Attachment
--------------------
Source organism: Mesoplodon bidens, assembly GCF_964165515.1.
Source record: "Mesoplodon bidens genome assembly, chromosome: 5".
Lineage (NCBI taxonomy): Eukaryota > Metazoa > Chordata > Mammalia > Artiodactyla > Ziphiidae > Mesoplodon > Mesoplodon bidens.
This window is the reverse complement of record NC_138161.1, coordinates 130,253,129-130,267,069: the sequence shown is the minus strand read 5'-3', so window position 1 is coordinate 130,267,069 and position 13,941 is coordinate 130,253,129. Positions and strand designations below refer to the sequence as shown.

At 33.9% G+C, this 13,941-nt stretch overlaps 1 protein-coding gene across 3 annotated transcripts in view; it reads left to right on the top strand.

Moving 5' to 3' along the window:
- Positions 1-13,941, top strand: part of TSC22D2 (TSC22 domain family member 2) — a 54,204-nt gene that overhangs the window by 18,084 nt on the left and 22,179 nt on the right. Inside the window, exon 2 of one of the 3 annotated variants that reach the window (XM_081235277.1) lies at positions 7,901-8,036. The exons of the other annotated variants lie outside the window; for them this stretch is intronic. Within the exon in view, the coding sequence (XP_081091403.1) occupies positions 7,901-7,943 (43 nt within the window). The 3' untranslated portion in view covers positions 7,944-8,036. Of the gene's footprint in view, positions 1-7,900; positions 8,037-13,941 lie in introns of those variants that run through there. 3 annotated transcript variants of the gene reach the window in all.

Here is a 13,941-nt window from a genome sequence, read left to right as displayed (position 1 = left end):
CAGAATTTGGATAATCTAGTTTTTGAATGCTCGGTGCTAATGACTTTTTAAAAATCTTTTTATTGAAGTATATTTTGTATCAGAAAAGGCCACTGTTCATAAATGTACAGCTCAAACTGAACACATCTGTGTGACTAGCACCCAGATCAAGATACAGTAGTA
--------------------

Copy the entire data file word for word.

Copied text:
Source organism: Mesoplodon bidens, assembly GCF_964165515.1.
Source record: "Mesoplodon bidens genome assembly, chromosome: 5".
Lineage (NCBI taxonomy): Eukaryota > Metazoa > Chordata > Mammalia > Artiodactyla > Ziphiidae > Mesoplodon > Mesoplodon bidens.
This window is the reverse complement of record NC_138161.1, coordinates 130,253,129-130,267,069: the sequence shown is the minus strand read 5'-3', so window position 1 is coordinate 130,267,069 and position 13,941 is coordinate 130,253,129. Positions and strand designations below refer to the sequence as shown.

At 33.9% G+C, this 13,941-nt stretch overlaps 1 protein-coding gene across 3 annotated transcripts in view; it reads left to right on the top strand.

Moving 5' to 3' along the window:
- Positions 1-13,941, top strand: part of TSC22D2 (TSC22 domain family member 2) — a 54,204-nt gene that overhangs the window by 18,084 nt on the left and 22,179 nt on the right. Inside the window, exon 2 of one of the 3 annotated variants that reach the window (XM_081235277.1) lies at positions 7,901-8,036. The exons of the other annotated variants lie outside the window; for them this stretch is intronic. Within the exon in view, the coding sequence (XP_081091403.1) occupies positions 7,901-7,943 (43 nt within the window). The 3' untranslated portion in view covers positions 7,944-8,036. Of the gene's footprint in view, positions 1-7,900; positions 8,037-13,941 lie in introns of those variants that run through there. 3 annotated transcript variants of the gene reach the window in all.

Here is a 13,941-nt window from a genome sequence, read left to right as displayed (position 1 = left end):
CAGAATTTGGATAATCTAGTTTTTGAATGCTCGGTGCTAATGACTTTTTAAAAATCTTTTTATTGAAGTATATTTTGTATCAGAAAAGGCCACTGTTCATAAATGTACAGCTCAAACTGAACACATCTGTGTGACTAGCACCCAGATCAAGATACAGTAGTA